From the 1770s Glasgow's public services were characterised by greater professionalism in administration. A more structured approach was required because of unprecedented population growth. In the sixty years prior to 1830 the number of inhabitants more than quadrupled to over 200,000. Policing, health and environment problems intensified as the city spread outwards to accommodate new building and industrial development. Meanwhile, the quality of housing in older districts, notably around Glasgow Cross, was rapidly deteriorating.
A fundamental change to the provision of services took place in 1800, with the creation of Glasgow's Police Board. While this innovative body did not assume the magistrates' powers of jurisdiction, it was more democratically elected than the Town Council and raised its revenue through a system of rating, or property tax. The Board had wide responsibilities that went beyond the maintenance of a full-time constabulary. It provided for street lamps (gas-lit from 1818), street cleansing and paving, and refuse collection. The Board also oversaw the city’s fire-fighting establishment.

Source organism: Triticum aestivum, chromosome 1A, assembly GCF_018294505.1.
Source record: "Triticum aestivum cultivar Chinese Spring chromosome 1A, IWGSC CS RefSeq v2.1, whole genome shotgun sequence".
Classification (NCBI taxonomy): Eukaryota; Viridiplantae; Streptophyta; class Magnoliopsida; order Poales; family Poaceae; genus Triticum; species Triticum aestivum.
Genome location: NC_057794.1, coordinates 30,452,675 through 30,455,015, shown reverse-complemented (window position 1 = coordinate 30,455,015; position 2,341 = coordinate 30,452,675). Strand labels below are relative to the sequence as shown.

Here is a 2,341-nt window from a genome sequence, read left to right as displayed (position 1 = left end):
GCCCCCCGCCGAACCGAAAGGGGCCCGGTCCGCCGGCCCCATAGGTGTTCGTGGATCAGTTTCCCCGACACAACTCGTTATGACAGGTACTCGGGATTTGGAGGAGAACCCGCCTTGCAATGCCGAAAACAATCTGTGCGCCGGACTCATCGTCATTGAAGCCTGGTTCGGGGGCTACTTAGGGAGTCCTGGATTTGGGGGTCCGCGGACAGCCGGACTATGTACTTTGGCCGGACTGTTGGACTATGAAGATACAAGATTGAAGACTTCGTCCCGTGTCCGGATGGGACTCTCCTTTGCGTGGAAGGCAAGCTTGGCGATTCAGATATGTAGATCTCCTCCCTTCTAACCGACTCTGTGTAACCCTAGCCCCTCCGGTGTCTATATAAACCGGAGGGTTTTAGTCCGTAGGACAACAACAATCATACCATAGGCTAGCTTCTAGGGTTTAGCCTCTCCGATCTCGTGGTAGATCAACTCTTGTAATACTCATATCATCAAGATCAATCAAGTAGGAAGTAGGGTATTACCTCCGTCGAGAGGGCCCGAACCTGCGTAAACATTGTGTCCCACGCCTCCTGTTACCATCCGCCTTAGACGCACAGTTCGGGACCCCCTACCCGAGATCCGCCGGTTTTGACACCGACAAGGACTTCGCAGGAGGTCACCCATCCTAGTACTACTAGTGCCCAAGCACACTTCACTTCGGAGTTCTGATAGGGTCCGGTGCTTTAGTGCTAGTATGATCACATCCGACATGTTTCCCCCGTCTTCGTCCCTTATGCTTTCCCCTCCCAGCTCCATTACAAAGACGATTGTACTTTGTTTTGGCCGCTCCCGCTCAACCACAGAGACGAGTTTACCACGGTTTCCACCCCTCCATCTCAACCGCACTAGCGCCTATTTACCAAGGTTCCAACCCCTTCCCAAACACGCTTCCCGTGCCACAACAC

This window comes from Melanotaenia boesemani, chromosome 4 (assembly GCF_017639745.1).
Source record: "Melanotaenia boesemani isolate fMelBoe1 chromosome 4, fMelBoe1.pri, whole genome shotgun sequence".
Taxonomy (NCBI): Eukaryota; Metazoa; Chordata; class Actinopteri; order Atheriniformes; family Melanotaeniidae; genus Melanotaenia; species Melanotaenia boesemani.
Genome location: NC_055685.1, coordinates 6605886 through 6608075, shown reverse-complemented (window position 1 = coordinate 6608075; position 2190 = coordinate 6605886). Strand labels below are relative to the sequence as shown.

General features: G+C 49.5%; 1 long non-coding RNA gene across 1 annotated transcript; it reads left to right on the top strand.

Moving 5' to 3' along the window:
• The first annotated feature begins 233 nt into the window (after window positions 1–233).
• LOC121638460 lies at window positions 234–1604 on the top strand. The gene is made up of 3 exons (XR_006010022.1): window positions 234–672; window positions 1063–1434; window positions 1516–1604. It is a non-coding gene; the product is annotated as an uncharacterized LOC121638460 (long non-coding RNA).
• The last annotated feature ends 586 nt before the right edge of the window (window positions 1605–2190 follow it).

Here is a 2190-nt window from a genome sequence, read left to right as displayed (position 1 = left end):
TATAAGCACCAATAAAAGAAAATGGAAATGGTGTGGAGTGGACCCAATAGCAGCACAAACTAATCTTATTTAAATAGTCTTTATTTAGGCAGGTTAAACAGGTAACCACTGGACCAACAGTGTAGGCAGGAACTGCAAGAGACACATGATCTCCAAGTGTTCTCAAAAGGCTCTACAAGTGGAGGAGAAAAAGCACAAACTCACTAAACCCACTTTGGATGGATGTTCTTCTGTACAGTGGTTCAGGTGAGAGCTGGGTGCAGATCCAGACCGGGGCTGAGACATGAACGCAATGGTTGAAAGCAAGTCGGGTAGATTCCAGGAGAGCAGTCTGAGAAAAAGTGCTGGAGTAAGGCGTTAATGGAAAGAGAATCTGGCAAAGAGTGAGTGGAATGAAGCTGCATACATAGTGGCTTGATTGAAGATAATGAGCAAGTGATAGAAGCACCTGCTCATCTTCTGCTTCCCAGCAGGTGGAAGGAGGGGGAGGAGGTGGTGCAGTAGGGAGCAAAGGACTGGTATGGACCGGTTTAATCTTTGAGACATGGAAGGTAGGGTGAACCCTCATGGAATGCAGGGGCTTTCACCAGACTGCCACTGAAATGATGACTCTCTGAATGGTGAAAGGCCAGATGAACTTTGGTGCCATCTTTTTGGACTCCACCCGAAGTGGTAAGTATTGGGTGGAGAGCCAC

The Town Council retained its traditional responsibilities as custodian of the burgh's corporate property. An ongoing commitment was the development of the Clyde to allow larger vessels to dock at Glasgow. From 1812 James Cleland (1770-1840), the city's Superintendent of Public Works, embarked on extensive improvements to Glasgow Green, to transform it into a recreational parkland. However, the 1833 reform of Scottish local government was crucial for increasing the scope of public services, by making the Town Council an elected body, and thus directly accountable to the community.
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